This book is built around the very human stories of the engineers (not the astronauts; who cares about those damn astronauts?) who built a machine that took men to the moon and back. It's truly amazing, when you think about it. In less than eight years, they built a great big machine that took people to the surface of the moon and back. It's not often you get to see engineers portrayed as heros, but that's exactly what this book is all about. The authors, Charles Murray and Catherine Bly Cox, have a real flair for digging into the details that make the stories and the people come to life, underscoring this is how it really happened. All engineers should read this book; it's immensely entertaining, but it's also a real sourcebook of stories about how to get extraordinarily complex engineering projects done on time and on budget. Caldwell Johnson, one of the lead designers of the Apollo vehicle, sums it up well with a terrific engineering viewpoint: "After a while, you really become appalled that you've gotten yourself involved in the thing. At first, it's an academic exercise. And then the first thing you know, there's people building these things, and they are really getting ready to do it, and you start thinking: Have I made a real bad judgment somewhere, and the damn thing is just not going to work at all?" Highly recommended.
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1 of 1 people found the following review helpful By Dr. Bojan Tunguz HALL OF FAMETOP 50 REVIEWERVINE VOICE on September 12, 2011
On May 25 1961 President John Kennedy addressed Congress on his plan to put a man on the Moon within nine years. This date is usually considered the inception of the Apollo program, one of the most ambitious and advanced engineering projects in history. The idea for Apollo had already been conceived in the last year of the Eisenhower administration, but the main credit for pushing it into the shape that has become familiar to the World.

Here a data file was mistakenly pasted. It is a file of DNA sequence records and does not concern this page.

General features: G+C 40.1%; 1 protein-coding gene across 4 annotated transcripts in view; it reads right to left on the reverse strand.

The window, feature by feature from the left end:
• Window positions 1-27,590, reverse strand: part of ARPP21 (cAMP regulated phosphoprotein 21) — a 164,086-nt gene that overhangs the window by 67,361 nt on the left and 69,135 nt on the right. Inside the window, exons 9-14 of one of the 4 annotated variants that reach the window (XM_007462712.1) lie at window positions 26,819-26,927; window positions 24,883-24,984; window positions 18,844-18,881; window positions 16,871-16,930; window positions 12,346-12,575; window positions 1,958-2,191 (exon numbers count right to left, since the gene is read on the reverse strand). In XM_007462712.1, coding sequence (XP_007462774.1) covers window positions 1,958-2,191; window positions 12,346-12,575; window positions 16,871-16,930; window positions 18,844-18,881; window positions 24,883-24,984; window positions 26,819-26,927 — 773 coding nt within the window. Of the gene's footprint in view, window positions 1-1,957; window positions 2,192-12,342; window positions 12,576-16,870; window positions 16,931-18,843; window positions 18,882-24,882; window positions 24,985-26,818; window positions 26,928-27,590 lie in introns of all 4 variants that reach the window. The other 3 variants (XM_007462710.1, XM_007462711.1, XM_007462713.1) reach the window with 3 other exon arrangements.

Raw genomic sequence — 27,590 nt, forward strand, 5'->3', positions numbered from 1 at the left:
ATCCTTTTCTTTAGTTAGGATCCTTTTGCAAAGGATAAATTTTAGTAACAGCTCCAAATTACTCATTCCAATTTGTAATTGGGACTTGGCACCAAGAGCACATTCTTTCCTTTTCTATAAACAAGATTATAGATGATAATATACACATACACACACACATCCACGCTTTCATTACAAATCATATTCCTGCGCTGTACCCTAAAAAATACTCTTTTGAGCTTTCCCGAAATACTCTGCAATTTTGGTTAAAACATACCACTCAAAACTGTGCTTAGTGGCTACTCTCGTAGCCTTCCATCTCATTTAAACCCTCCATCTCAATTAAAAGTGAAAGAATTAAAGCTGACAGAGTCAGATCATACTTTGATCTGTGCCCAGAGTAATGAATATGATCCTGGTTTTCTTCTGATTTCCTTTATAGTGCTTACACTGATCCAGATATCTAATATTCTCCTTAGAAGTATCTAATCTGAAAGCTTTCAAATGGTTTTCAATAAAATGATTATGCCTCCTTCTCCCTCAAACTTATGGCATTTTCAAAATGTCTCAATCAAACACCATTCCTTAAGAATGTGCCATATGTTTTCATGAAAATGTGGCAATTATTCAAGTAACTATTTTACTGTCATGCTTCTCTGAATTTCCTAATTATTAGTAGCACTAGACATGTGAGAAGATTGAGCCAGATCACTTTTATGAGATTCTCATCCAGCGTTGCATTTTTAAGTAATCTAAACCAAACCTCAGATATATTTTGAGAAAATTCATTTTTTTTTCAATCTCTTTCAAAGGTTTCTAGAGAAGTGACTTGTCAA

This book aims to describe the achievements of the Apollo program from the point of view of the engineers and other technological staff. Apollo is arguably the most ambitious engineering program in history, and the fact that it was so successfully carried out was tremendously inspirational for all of humanity. Achieving what was considered almost an unattainable goal just a few years earlier at such a rapid pace left everyone imagining that the decades ahead will usher an unprecedented human colonization of space. As we well know now, these were grossly unrealistic expectations, and have led many to be disillusioned with the human exploration of space. Others, on the other hand, have grown up taking lunar landing for granted in the light of subsequent shuttle missions, and don't appreciate the tremendous effort that went into the Apollo program. In the light of all of that, this book serves as a wonderful reminder of how difficult this whole endeavor was and how many tremendous feats of engineering had been accomplished along the way.

This book is not written with some overarching deep message in mind. The authors primarily concentrate on many invaluable individuals behind the Apollo program and try to explain in the most general terms the contributions that these remarkable men (and a very few women as it turns out) had made.